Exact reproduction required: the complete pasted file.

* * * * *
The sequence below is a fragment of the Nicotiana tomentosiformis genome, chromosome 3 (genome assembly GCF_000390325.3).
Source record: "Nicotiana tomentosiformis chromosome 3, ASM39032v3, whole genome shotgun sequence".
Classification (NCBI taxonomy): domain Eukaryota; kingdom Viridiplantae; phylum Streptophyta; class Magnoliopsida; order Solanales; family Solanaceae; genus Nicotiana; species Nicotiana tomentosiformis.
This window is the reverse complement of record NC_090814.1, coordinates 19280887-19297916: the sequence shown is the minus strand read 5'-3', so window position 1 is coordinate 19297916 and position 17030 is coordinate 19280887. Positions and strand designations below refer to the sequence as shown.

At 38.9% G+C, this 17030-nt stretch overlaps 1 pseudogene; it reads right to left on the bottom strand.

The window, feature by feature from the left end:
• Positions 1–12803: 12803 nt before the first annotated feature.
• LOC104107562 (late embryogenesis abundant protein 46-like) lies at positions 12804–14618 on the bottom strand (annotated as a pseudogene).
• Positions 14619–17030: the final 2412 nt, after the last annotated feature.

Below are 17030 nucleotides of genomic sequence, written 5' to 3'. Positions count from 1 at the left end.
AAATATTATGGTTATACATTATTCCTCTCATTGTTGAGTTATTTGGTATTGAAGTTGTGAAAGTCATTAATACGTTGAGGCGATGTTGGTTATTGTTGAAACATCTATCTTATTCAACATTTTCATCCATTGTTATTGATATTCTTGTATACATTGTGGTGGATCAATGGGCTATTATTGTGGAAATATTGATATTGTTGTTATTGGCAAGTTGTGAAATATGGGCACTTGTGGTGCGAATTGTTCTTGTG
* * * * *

The sequence below is a fragment of the Nicotiana tomentosiformis genome, chromosome 3 (genome assembly GCF_000390325.3).
Source record: "Nicotiana tomentosiformis chromosome 3, ASM39032v3, whole genome shotgun sequence".
Classification (NCBI taxonomy): domain Eukaryota; kingdom Viridiplantae; phylum Streptophyta; class Magnoliopsida; order Solanales; family Solanaceae; genus Nicotiana; species Nicotiana tomentosiformis.
This window is the reverse complement of record NC_090814.1, coordinates 19280887-19297916: the sequence shown is the minus strand read 5'-3', so window position 1 is coordinate 19297916 and position 17030 is coordinate 19280887. Positions and strand designations below refer to the sequence as shown.

At 38.9% G+C, this 17030-nt stretch overlaps 1 pseudogene; it reads right to left on the bottom strand.

The window, feature by feature from the left end:
• Positions 1–12803: 12803 nt before the first annotated feature.
• LOC104107562 (late embryogenesis abundant protein 46-like) lies at positions 12804–14618 on the bottom strand (annotated as a pseudogene).
• Positions 14619–17030: the final 2412 nt, after the last annotated feature.

Below are 17030 nucleotides of genomic sequence, written 5' to 3'. Positions count from 1 at the left end.
AAATATTATGGTTATACATTATTCCTCTCATTGTTGAGTTATTTGGTATTGAAGTTGTGAAAGTCATTAATACGTTGAGGCGATGTTGGTTATTGTTGAAACATCTATCTTATTCAACATTTTCATCCATTGTTATTGATATTCTTGTATACATTGTGGTGGATCAATGGGCTATTATTGTGGAAATATTGATATTGTTGTTATTGGCAAGTTGTGAAATATGGGCACTTGTGGTGCGAATTGTTCTTGTG